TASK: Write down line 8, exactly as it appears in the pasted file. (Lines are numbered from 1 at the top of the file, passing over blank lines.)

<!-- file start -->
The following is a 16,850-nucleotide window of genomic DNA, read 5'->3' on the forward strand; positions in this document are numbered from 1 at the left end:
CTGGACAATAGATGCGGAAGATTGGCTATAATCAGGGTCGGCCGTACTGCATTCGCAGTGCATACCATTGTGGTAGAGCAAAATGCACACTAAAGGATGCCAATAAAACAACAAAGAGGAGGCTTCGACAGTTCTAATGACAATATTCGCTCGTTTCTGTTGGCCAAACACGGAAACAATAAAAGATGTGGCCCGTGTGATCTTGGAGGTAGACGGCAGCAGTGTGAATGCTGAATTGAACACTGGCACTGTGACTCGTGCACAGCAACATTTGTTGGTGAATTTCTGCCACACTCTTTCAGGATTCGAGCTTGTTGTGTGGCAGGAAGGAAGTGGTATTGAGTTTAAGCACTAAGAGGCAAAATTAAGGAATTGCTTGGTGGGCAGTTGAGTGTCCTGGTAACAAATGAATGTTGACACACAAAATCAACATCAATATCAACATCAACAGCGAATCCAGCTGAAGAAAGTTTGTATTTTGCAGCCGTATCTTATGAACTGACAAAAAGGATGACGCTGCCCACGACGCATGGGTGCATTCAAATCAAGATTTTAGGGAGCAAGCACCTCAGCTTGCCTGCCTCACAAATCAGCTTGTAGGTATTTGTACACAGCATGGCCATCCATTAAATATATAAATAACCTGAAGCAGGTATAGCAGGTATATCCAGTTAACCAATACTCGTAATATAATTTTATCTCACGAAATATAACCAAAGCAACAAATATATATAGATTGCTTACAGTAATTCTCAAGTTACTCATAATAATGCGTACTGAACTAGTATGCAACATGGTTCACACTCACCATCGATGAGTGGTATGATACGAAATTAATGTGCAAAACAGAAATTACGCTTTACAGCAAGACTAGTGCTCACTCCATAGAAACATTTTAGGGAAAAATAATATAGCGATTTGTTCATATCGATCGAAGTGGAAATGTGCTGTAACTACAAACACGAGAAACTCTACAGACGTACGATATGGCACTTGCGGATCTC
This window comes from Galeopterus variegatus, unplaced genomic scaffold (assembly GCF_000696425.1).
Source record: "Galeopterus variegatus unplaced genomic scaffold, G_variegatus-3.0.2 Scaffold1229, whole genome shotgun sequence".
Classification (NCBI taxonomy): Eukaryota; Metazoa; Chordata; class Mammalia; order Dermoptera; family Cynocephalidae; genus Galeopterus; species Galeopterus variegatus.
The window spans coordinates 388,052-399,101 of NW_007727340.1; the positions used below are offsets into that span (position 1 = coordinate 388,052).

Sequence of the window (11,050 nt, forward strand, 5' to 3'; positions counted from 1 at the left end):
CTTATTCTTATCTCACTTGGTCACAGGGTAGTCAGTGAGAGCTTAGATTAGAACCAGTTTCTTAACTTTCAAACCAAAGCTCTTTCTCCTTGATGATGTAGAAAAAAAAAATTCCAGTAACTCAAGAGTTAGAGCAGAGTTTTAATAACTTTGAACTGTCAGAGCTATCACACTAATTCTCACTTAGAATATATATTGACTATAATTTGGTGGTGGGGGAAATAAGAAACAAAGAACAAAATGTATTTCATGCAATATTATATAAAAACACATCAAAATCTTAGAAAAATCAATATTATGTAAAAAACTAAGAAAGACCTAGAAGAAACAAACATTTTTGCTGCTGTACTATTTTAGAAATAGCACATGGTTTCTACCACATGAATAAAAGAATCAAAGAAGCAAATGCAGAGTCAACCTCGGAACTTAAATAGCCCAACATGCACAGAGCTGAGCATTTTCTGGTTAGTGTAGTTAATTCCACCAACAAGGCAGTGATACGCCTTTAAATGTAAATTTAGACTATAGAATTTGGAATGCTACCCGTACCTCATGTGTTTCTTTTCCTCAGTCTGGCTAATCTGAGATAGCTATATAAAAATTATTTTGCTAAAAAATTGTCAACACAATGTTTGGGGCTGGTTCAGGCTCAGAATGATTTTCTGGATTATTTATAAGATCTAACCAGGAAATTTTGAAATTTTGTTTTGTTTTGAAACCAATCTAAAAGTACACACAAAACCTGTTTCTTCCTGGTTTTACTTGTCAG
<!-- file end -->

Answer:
CTTATTCTTATCTCACTTGGTCACAGGGTAGTCAGTGAGAGCTTAGATTAGAACCAGTTTCTTAACTTTCAAACCAAAGCTCTTTCTCCTTGATGATGTAGAAAAAAAAAATTCCAGTAACTCAAGAGTTAGAGCAGAGTTTTAATAACTTTGAACTGTCAGAGCTATCACACTAATTCTCACTTAGAATATATATTGACTATAATTTGGTGGTGGGGGAAATAAGAAACAAAGAACAAAATGTATTTCATGCAATATTATATAAAAACACATCAAAATCTTAGAAAAATCAATATTATGTAAAAAACTAAGAAAGACCTAGAAGAAACAAACATTTTTGCTGCTGTACTATTTTAGAAATAGCACATGGTTTCTACCACATGAATAAAAGAATCAAAGAAGCAAATGCAGAGTCAACCTCGGAACTTAAATAGCCCAACATGCACAGAGCTGAGCATTTTCTGGTTAGTGTAGTTAATTCCACCAACAAGGCAGTGATACGCCTTTAAATGTAAATTTAGACTATAGAATTTGGAATGCTACCCGTACCTCATGTGTTTCTTTTCCTCAGTCTGGCTAATCTGAGATAGCTATATAAAAATTATTTTGCTAAAAAATTGTCAACACAATGTTTGGGGCTGGTTCAGGCTCAGAATGATTTTCTGGATTATTTATAAGATCTAACCAGGAAATTTTGAAATTTTGTTTTGTTTTGAAACCAATCTAAAAGTACACACAAAACCTGTTTCTTCCTGGTTTTACTTGTCAG